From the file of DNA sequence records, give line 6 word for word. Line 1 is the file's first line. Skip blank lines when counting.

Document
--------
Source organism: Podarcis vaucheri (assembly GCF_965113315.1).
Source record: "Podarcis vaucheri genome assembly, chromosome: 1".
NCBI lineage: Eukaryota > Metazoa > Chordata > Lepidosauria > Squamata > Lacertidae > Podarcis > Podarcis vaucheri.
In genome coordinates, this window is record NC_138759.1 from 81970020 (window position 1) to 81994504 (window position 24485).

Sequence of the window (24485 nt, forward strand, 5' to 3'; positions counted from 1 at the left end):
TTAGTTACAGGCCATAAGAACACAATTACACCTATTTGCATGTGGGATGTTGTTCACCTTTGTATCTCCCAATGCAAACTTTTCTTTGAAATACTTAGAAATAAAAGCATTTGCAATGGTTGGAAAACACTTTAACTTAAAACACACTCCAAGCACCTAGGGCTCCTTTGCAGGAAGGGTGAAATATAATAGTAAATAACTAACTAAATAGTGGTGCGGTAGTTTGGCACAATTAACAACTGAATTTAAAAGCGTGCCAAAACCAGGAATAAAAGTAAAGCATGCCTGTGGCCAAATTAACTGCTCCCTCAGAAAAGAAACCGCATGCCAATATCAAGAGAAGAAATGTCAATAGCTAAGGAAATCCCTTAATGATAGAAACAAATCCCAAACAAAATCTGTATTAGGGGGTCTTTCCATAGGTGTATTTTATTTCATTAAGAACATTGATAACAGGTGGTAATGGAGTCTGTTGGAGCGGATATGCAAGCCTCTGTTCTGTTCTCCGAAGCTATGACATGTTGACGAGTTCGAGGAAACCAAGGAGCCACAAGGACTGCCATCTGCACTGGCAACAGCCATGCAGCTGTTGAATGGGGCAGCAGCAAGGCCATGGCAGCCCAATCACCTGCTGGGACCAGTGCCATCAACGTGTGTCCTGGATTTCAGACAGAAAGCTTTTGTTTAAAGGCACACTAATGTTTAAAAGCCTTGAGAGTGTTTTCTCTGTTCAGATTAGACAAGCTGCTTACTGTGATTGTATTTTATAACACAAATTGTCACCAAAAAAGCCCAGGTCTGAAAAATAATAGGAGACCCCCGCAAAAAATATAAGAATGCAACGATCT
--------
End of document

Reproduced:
TTAGTTACAGGCCATAAGAACACAATTACACCTATTTGCATGTGGGATGTTGTTCACCTTTGTATCTCCCAATGCAAACTTTTCTTTGAAATACTTAGAAATAAAAGCATTTGCAATGGTTGGAAAACACTTTAACTTAAAACACACTCCAAGCACCTAGGGCTCCTTTGCAGGAAGGGTGAAATATAATAGTAAATAACTAACTAAATAGTGGTGCGGTAGTTTGGCACAATTAACAACTGAATTTAAAAGCGTGCCAAAACCAGGAATAAAAGTAAAGCATGCCTGTGGCCAAATTAACTGCTCCCTCAGAAAAGAAACCGCATGCCAATATCAAGAGAAGAAATGTCAATAGCTAAGGAAATCCCTTAATGATAGAAACAAATCCCAAACAAAATCTGTATTAGGGGGTCTTTCCATAGGTGTATTTTATTTCATTAAGAACATTGATAACAGGTGGTAATGGAGTCTGTTGGAGCGGATATGCAAGCCTCTGTTCTGTTCTCCGAAGCTATGACATGTTGACGAGTTCGAGGAAACCAAGGAGCCACAAGGACTGCCATCTGCACTGGCAACAGCCATGCAGCTGTTGAATGGGGCAGCAGCAAGGCCATGGCAGCCCAATCACCTGCTGGGACCAGTGCCATCAACGTGTGTCCTGGATTTCAGACAGAAAGCTTTTGTTTAAAGGCACACTAATGTTTAAAAGCCTTGAGAGTGTTTTCTCTGTTCAGATTAGACAAGCTGCTTACTGTGATTGTATTTTATAACACAAATTGTCACCAAAAAAGCCCAGGTCTGAAAAATAATAGGAGACCCCCGCAAAAAATATAAGAATGCAACGATCT